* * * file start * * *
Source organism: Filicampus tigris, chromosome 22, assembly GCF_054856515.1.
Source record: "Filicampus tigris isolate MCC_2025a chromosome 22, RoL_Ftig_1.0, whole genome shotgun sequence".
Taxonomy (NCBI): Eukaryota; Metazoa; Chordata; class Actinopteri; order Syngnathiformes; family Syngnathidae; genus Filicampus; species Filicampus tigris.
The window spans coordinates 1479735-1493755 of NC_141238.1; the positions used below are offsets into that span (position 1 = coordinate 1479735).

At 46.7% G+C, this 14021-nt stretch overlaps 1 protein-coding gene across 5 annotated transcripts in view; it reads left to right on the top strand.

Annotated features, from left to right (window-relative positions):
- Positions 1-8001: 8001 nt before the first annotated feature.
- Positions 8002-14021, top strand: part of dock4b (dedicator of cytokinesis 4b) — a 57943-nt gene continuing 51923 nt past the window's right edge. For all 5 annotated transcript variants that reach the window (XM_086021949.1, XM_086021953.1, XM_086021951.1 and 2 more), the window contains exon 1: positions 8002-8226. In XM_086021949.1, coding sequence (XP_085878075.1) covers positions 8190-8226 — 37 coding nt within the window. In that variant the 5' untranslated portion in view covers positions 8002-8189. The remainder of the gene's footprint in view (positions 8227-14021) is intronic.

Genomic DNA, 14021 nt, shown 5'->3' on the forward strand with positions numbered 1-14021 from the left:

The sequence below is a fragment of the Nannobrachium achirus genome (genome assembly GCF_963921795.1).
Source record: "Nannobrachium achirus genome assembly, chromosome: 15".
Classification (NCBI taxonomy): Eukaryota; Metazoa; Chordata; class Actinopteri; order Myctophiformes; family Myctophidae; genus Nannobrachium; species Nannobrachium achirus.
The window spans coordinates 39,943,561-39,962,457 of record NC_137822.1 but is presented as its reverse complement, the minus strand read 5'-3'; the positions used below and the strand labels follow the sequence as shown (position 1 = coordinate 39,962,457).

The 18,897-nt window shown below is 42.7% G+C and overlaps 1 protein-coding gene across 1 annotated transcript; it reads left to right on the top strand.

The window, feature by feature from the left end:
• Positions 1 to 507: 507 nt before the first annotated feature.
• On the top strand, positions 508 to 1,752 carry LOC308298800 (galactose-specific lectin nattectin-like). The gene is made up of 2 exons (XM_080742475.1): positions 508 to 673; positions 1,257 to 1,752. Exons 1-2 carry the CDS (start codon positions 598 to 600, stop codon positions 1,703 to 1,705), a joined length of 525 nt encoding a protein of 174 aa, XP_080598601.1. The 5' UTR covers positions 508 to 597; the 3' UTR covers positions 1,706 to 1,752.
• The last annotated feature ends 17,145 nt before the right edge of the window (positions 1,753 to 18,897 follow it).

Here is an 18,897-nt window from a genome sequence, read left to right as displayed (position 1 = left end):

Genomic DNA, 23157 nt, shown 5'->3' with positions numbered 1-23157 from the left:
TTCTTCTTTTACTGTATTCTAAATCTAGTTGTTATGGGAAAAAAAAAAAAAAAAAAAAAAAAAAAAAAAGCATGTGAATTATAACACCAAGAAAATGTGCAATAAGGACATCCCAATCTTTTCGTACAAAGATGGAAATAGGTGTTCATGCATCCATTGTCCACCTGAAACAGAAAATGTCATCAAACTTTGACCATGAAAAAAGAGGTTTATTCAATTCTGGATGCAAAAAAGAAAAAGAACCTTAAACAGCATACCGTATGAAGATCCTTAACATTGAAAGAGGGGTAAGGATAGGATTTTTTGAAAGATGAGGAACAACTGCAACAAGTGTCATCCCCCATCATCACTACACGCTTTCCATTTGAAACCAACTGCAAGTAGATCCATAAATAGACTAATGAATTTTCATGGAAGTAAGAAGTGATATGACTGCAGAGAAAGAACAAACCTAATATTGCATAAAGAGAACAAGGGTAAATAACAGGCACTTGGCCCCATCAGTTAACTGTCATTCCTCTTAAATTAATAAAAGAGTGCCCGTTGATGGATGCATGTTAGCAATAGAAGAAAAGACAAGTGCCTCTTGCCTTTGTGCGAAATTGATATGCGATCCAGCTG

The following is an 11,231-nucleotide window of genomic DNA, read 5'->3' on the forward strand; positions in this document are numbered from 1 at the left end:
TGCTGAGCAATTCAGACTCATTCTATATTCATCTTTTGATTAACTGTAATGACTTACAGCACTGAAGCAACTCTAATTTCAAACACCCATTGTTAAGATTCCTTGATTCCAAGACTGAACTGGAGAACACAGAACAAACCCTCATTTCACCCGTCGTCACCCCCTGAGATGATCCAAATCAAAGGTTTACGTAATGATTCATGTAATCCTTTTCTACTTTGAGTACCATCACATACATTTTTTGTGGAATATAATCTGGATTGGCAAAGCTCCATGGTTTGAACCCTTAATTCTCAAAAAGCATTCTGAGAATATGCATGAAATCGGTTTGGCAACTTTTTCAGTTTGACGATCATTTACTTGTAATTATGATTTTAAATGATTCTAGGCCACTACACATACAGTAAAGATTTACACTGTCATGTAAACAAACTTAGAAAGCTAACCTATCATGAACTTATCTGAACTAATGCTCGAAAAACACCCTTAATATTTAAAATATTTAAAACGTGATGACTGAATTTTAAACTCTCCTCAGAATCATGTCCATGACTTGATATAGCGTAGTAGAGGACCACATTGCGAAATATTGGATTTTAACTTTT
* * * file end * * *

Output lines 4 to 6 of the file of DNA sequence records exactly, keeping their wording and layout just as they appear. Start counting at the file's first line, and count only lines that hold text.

The window spans coordinates 1479735-1493755 of NC_141238.1; the positions used below are offsets into that span (position 1 = coordinate 1479735).

At 46.7% G+C, this 14021-nt stretch overlaps 1 protein-coding gene across 5 annotated transcripts in view; it reads left to right on the top strand.

Annotated features, from left to right (window-relative positions):